The Bellboy (Jerry Lewis / U.S., 1960):

The Total Film-Maker as humble servant, which is the joke. "A visual diary of a few weeks in the life of a real nut," extols the studio honcho who admires silliness, and there's the Miami Beach hotel like a vast laboratory. Jerry Lewis in Fontainebleau uniform rattles in the swanky cavern, just one among the crew's "unsung heroes" riding the sustained stream of sweet surrealism. The Volkswagen engine delivered to the guest's room leaves a greasy mark on the creamy door, the misplaced menagerie of pets is replaced handily at the dog track, and so it goes. Elevators like trap doors plus the ringing mockery of telephones, kooks and "ornery creatures" all over the place, still he whistles while he works. Under the aegis of Tashlin and Tati, "a film based on fun" and a foundational work of Catskills illusionism. (Hillbilly vaudevillians are recognized as kin avant-gardists, The Novelites perform "Alabama Jubilee" in a magical interlude.) Camera tricks (a vacant cafeteria counter abruptly occupied, mid-gesture, via jump-cut) and camera angles (the venerable clown car is a limousine), doppelgängers and facsimiles: Milton Berle goes from cardboard cutout to irritated guest-star to fellow bellhop, the wandering spirit of Stan Laurel turns up in the bottom of the pool. Ford is said to edit footage by placing his hand over the lens, Lewis demonstrates with a widescreen full of half-dressed beauties. Magritte's apple is invisible but scarcely silent, a photographer's flash turns night into day, "take the sun whenever they give it to us." A couple of sequences illuminate the Lewis approach: The classical bust molded into a modernist grotesque (cp. Duchamp's L.H.O.O.Q.) and the maestro's baton in the empty spotlight, pantomime being after all its own symphony. Bonbons for the dieting matron, waxed floors for the eager newlywed, wrong keys for everyone. "There is no story, but there is a moral," Brooks in Silent Movie heeds it. Cinematography by Haskell Boggs. With Alex Gerry, Bob Clayton, Larry Best, Jack Kruschen, and Bill Richmond. In black and white.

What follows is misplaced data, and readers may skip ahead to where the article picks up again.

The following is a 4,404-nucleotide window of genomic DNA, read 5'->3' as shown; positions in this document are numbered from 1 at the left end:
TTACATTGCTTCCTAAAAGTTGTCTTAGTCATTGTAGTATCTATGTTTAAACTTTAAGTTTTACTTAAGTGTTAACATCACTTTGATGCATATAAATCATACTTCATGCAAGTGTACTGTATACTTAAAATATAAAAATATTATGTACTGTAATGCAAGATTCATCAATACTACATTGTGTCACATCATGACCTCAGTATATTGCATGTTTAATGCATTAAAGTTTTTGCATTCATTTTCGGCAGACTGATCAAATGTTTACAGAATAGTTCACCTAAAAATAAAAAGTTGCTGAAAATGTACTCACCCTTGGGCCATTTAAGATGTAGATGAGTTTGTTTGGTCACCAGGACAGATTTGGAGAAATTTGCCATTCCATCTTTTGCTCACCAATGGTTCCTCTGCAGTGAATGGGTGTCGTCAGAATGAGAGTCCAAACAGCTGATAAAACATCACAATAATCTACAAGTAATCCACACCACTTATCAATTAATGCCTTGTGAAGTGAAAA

--- Fernando F. Croce

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